This week I’ll be making baguettes with the Turkey Red wheat. This will also give me the opportunity to try some new things with our standard Baguette formula. Please come in and try the baguettes and let me know what you think!
I woke to an email this morning telling me that the Type 65 flour (the white flour)
I’ve been using in these Turkey breads is a whopping 9.6% protein! Ok, to put that into perspective high gluten flour would be around 14-15%, “bread” flour would be around 12-14%, standard AP flour around 10.5-12% and soft pastry flour 8.5-10%. Our beloved standard Oak 4141 AP flour, that we use in virtually all of our breads, has a spec window of 10.5-11.5% protein from the mill.
I’ve always heard about these super low protein flours making excellent bread, and it all comes down to the quality of the protein itself. I heard that some of the Turkey wheat was just that. Low, excellent quality protein. However, I was under the impression that it was all gone, and we had moved into a new lot of wheat that had higher protein levels, but not as high quality protein. An interesting problem for the baker. Neither are ideal, but now that I know this I’m wishing I could hang onto this stuff!
We don’t use any of the so called “high gluten” or “bread” flours in any of our breads. Long fermentation would turn that high gluten into dough with the consistency of a rubber band. Literally. By the time the dough gets to the table, you could almost bounce it like a rubber ball! They work fine in fast breads, but not like what we do. Low protein flour is kind of the opposite. You do need something there, and that is exactly why low protein flour works in cakes and pastries!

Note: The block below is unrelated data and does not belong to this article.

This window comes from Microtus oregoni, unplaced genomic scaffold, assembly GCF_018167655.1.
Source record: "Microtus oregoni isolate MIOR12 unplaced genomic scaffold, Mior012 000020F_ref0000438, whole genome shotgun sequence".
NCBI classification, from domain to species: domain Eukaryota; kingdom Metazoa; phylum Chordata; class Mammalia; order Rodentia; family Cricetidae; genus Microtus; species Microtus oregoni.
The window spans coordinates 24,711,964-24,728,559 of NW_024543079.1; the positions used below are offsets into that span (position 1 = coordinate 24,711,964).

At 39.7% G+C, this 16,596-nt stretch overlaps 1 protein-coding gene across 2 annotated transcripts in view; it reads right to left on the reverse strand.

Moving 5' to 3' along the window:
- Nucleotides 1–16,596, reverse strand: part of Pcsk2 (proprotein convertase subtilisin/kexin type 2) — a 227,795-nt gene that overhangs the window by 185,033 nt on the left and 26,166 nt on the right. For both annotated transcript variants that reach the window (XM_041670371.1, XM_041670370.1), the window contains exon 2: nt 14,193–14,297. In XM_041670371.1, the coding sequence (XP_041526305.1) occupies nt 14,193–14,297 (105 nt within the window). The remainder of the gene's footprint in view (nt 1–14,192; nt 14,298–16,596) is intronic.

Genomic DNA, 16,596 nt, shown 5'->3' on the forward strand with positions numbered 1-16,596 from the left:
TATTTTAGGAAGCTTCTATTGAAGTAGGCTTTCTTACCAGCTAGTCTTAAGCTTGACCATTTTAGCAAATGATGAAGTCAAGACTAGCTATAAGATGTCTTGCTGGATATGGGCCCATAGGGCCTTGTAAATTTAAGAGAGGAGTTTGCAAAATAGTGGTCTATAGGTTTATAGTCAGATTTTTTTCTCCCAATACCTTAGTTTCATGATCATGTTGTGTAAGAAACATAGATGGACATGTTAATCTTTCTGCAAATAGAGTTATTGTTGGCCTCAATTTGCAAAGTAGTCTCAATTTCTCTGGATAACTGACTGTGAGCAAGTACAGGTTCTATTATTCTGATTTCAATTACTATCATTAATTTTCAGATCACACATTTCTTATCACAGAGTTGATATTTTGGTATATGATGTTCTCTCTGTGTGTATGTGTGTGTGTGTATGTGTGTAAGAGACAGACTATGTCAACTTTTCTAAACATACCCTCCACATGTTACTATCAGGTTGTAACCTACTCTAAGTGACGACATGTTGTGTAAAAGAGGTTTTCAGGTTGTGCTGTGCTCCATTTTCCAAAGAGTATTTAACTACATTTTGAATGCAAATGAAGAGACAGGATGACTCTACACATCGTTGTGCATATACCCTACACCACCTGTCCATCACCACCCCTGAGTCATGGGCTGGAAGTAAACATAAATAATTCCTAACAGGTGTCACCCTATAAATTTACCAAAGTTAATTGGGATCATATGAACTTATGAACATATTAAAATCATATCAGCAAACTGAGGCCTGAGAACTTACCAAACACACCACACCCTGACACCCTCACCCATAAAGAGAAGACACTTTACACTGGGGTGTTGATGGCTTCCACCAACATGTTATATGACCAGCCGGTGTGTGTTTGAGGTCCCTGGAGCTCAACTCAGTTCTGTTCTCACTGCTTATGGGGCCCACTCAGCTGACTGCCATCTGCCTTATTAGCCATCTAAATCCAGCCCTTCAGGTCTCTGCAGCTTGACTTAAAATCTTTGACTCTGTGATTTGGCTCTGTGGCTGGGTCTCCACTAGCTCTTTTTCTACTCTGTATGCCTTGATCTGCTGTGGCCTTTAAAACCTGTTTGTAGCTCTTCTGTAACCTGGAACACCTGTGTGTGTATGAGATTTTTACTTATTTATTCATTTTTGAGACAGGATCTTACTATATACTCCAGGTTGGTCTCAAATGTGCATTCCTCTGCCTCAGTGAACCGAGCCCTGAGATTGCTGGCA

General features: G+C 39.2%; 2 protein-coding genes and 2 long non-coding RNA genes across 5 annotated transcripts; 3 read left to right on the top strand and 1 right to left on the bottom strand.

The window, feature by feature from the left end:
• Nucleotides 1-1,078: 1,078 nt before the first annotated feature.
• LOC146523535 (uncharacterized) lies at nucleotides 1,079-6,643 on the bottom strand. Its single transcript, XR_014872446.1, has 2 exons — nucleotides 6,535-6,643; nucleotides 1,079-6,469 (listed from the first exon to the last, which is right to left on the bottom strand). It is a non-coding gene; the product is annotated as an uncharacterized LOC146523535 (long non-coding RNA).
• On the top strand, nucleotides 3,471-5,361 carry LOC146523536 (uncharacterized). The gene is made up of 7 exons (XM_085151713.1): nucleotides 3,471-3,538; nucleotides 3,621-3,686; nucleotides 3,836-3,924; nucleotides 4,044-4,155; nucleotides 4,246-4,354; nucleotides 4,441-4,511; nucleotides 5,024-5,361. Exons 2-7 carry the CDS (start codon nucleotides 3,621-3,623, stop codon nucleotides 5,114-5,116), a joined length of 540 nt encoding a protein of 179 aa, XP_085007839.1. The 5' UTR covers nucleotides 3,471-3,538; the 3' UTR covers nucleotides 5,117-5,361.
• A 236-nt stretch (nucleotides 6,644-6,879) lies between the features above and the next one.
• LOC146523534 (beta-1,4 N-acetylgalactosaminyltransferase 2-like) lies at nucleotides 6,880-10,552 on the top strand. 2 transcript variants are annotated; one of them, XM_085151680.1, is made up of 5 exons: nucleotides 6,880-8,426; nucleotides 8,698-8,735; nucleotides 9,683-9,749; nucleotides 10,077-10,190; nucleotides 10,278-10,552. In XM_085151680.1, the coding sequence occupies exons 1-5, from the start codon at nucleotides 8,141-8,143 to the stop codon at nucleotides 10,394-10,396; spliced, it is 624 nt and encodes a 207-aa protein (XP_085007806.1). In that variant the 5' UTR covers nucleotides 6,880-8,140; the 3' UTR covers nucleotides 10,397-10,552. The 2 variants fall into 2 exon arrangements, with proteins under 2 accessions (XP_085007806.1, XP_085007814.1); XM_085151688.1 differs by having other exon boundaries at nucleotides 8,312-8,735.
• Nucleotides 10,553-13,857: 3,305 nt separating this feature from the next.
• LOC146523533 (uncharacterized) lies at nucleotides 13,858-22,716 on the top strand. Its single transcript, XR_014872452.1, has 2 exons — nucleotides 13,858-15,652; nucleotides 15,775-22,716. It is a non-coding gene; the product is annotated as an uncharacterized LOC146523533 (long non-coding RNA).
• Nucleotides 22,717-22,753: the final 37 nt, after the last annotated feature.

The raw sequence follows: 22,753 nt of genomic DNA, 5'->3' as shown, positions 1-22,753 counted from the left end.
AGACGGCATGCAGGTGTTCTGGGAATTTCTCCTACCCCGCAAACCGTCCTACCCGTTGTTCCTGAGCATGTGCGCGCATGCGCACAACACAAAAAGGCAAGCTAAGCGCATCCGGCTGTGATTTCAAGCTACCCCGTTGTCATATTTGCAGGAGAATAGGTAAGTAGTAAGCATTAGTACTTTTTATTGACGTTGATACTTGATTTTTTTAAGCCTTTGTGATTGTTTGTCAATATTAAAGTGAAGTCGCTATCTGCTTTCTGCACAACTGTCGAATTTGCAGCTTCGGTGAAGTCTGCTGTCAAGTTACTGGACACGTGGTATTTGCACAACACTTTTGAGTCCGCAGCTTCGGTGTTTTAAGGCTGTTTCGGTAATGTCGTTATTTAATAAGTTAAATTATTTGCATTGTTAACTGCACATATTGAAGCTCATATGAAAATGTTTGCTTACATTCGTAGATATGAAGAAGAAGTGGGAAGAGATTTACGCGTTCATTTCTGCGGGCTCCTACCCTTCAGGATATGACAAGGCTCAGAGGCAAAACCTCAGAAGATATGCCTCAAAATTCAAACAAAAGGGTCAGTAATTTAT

Knowing this explains alot about what happened yesterday towards the end of the fermentation on the dough. I was treating it like I normally would, and it just went too far. One of things I preach to my bakers is that the baker is in control of the dough, not the other way around. Next week, I’ll show it who’s the boss!
I’ve been in contact with Thom Leonard of the Heritage Grain & Seed Co. He’s been kind enough to correct me, and clarify what’s really going on with Turkey Red.
A little re-clarification: yes, the Stephenson’s have been growing Turkey for quite a few years now, but there’s is so little that it’s been inconsequential in the larger scheme. In a good year, they may have harvested a couple thousand bushels that often got sold at the local elevator — not into the organic pool. Those couple thousand are not even a drop in the proverbial bucket. An average 1000 acre wheat farm would harvest 40,000 bushels in an average year. I guess it’s true to say it’s been grown all along is accurate, but that it’s been blended is a bit of overstatement. I doubt anyone knew they were buying it and didn’t consciously use Turkey in their blends. Out of the nine million acres of Kansas wheat, maybe one to two hundred were planted to Turkey resulting in, at most, less than two one-thousandths of one percent of the total crop. Until we started doing this a couple of years ago none of it went into the organic market and none was identity preserved.
So there you go. It’s pretty cool to have something like Turkey available, and it’s been fun playing with it. Thanks to this flour, I’ve even been in contact with a customer of Seven Stars that has an 1800 acre family wheat farm near Marienthal, where Heartland is that mills the flour! His family doesn’t farm the land anymore, but it is a cool connection.